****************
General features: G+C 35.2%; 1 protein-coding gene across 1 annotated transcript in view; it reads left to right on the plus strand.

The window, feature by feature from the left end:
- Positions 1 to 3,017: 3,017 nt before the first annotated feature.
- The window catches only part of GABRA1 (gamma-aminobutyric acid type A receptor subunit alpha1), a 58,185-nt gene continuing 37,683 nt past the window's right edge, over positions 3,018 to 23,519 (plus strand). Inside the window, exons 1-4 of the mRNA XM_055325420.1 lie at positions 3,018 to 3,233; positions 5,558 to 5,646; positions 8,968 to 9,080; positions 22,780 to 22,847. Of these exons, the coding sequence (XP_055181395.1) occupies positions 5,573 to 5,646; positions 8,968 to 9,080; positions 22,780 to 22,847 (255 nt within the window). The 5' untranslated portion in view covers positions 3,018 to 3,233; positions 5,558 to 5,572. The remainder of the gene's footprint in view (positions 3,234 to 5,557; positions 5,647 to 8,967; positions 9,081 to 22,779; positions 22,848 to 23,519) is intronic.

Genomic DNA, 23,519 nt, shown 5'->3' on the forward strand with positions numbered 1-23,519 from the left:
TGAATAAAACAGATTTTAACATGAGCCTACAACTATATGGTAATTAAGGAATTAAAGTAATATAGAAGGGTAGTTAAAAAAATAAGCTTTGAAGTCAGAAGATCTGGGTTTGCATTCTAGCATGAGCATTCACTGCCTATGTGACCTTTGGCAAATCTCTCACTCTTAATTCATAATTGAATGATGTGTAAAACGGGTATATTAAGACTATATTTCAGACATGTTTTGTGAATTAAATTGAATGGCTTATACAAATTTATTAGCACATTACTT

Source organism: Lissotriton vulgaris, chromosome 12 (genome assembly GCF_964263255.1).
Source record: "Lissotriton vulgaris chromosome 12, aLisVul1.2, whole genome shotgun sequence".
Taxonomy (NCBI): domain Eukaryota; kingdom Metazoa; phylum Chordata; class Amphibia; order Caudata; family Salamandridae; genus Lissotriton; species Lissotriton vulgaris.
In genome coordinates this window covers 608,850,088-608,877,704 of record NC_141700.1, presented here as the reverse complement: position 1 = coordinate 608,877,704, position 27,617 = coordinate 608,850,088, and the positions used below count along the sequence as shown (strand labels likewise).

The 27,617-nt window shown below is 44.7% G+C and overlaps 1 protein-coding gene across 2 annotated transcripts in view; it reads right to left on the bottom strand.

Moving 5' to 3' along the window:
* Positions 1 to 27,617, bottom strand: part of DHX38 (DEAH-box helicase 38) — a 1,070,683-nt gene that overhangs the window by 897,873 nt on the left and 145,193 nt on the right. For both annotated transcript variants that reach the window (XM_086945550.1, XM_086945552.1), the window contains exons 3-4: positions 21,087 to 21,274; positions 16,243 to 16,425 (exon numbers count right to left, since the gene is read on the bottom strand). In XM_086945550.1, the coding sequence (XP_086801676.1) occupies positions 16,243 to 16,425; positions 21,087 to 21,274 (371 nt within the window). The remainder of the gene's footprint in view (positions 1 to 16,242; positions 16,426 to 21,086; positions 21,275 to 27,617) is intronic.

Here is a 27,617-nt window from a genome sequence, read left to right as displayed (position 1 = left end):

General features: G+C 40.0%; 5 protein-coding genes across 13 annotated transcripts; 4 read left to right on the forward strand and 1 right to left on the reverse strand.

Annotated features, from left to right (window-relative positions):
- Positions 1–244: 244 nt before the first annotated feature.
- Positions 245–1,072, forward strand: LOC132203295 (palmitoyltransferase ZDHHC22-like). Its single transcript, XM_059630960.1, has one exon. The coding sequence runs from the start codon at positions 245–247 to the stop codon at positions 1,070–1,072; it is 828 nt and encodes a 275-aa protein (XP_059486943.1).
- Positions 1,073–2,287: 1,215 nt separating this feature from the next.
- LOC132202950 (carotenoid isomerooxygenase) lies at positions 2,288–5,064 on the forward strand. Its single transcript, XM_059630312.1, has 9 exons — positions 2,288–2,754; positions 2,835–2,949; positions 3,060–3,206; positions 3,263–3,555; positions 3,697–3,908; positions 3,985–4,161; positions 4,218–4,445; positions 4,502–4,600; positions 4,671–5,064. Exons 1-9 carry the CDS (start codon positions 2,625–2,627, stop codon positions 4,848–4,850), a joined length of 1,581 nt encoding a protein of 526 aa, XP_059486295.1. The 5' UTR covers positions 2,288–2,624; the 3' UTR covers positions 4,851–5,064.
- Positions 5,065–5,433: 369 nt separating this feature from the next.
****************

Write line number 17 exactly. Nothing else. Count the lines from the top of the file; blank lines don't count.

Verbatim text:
- Positions 1–244: 244 nt before the first annotated feature.